Beautiful beverages

More than just thirst-quenching, many of today’s natural beverages have a functional side as well.

By Carol Radice

Whether consu­mers are looking to reduce stress, feel more en­ergized or enhance their overall well-being, they continue to explore the role functional beverages can play in their health regimen. With a steady stream of new products and companies entering the category, retailers have to carefully evaluate which products to carry and which companies they want to partner with, according to industry observers.

“People are moving away from soda-type drinks toward better-for-them options, especially those that offer health benefits,” says Seth Goldman, president and TeaEO of Honest Tea, based in Bethesda, Md. He says that the overall tea category is one of the few beverage categories experiencing growth. While overall liquid beverages were down 3% in 2009, he says ready-to-drink tea was up 1.2%, with growth coming from the premium and value segments.

He notes that Honest Tea drinks are organic, have less sugar, and don’t have artificial colors or flavors, features that appeal to consumers. The company’s top sellers, adds Goldman, continue to be its green teas that are rich in antioxidants.

When he created the Old Tappan, N.J.-based New Leaf Co., founder and CEO Eric Skae wanted his line of beverages to do two things—taste great and offer health benefits. With that as his backdrop, Skae spent years perfecting his ready-to-drink bottled tea line, opting to use all-natural ingredients, organic cane sugar and unique flavors such as honeydew, plum, lime and mint. “The reality is when health and taste collide, taste always wins so we knew it was critical to create a brand that delivers on both,” according to Skae.

In addition to taste, Goldman says that today’s consumers scrutinize a company’s manufacturing and environmental practices, among other sustainability initiatives. “How you act as a company and what you stand for are increasingly relevant factors in the purchasing process today,” he says.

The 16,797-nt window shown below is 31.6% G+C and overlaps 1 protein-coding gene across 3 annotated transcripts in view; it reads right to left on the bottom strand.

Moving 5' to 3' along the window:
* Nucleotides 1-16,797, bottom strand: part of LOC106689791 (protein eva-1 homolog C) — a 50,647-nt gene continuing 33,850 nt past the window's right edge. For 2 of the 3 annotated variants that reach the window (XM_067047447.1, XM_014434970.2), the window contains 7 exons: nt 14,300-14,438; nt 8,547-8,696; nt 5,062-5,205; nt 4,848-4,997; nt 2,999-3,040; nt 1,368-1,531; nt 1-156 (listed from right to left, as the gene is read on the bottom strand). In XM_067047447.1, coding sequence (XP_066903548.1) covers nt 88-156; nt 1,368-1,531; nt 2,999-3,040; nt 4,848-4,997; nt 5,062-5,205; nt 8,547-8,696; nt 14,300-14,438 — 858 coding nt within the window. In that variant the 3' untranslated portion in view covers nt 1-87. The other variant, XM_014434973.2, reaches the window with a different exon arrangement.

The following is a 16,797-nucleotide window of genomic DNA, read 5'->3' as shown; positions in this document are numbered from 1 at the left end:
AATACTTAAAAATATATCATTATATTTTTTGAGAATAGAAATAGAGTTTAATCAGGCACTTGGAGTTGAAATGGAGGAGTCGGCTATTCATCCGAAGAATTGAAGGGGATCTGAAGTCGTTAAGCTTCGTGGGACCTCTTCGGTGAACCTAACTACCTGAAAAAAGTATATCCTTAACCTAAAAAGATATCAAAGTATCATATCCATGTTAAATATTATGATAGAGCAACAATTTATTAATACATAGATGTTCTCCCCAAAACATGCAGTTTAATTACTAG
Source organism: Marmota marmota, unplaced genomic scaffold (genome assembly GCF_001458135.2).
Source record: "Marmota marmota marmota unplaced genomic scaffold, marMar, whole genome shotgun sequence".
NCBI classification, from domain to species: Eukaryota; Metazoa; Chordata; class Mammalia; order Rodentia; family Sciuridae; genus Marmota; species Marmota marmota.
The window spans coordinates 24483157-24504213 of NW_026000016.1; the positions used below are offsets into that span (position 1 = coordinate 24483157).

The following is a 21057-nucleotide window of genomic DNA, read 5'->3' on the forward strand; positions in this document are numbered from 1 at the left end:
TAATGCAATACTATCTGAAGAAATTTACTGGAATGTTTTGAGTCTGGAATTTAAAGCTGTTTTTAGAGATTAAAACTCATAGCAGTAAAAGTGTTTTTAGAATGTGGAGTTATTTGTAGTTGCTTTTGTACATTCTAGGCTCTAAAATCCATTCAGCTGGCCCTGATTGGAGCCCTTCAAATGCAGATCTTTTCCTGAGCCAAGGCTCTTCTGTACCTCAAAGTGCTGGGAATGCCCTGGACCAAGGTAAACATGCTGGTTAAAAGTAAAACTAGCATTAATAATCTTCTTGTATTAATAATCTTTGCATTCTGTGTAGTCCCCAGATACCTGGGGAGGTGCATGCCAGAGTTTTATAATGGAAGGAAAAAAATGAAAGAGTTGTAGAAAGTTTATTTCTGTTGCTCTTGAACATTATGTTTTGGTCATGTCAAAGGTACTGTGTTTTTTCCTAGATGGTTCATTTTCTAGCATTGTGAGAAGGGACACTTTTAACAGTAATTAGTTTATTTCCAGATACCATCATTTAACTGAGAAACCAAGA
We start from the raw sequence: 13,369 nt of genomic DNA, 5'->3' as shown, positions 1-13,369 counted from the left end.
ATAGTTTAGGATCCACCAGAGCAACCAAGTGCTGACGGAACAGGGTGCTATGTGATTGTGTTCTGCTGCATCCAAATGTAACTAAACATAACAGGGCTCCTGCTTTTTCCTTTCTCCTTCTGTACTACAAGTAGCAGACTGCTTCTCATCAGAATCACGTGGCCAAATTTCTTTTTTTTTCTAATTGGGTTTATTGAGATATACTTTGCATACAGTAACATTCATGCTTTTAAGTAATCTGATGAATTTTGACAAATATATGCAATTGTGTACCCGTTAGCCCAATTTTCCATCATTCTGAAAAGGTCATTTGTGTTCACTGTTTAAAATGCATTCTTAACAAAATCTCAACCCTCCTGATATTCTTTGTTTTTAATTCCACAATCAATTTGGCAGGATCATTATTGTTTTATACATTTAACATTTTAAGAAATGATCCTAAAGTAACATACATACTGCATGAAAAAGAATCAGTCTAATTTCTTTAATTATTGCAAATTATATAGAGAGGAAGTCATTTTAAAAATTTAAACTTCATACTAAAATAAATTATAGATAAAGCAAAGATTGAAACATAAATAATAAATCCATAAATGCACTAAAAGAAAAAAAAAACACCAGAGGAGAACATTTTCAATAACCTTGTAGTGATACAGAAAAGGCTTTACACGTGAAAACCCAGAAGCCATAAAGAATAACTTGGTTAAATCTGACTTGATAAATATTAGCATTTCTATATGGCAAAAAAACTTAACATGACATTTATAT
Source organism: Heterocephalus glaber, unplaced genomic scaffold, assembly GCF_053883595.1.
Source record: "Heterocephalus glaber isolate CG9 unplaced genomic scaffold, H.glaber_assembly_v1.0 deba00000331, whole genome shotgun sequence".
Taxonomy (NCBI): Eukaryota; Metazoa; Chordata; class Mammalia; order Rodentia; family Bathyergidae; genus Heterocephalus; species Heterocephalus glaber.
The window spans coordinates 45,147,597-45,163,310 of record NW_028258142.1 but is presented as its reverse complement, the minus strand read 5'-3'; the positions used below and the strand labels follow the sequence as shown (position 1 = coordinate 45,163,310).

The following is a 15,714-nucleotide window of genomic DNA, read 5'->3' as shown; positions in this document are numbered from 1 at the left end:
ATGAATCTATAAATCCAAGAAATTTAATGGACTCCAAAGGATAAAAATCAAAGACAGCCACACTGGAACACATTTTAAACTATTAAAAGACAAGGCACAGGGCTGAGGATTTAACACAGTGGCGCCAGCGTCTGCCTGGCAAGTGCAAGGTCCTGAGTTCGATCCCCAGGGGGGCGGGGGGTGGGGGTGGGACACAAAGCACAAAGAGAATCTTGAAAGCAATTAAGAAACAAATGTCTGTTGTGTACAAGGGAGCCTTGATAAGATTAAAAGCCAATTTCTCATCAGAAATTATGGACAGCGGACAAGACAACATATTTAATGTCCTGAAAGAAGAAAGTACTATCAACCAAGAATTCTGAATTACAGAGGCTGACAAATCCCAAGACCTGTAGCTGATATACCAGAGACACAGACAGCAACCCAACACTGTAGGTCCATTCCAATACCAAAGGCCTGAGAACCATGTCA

The sentiment applies as much to teas as it does to wine, according to industry observers. “The consumer who purchases our wines is interested in the story behind the brand,” says Jim Bernau, founder and president of Willamette Valley Vineyards, based in Turner, Ore.

According to Bernau, stewardship of the land is a key principle in Willamette Valley’s winemaking philosophy. Not only are its vineyards certified sustainable, its entire farm system is certified and includes preventative measures for water run off into salmon streams, natural pesticide management, riparian areas, and reduced sprays. In addition, all its tractors run on biofuel and the company offers up to 50 gallons a month to employees for use in their cars.

“Whether it is driving a hybrid car or using fabric grocery bags instead of plastic ones, people are looking at ways to reduce their personal impact on the environment,” says Bernau.

Refocusing energy

While some beverage companies are attracting consumers by touting their environmental efforts, some, such as The Relaxing Co., are getting noticed by bucking the current trends.

A few years ago, founder Matt Moody looked at the plethora of energy drinks available and decided to launch a calming functional beverage. In a short time, he says the Riverside, Calif.-based company has grown to include Mary Jane’s Relaxing Soda and The Relaxing Tea brands. “We saw a need for a relaxing drink people could consume during the day that had the same effect as a cocktail would without the alcohol,” says Moody.

Initially, Moody thought the demographic appeal of its soda would parallel that of energy drink consumers—18- to 25-year-olds—but what he didn’t predict was the interest from consumers age 35 and up. This group, however, also wanted a drink with less sugar. “Our solution was to launch a line of relaxing decaf teas made with black and green tea, which we lightly sweeten with agave syrup and a touch of cane sugar,” he says. Due to the success of the teas, the company has plans to add two flavors in the near future.

Super superfruits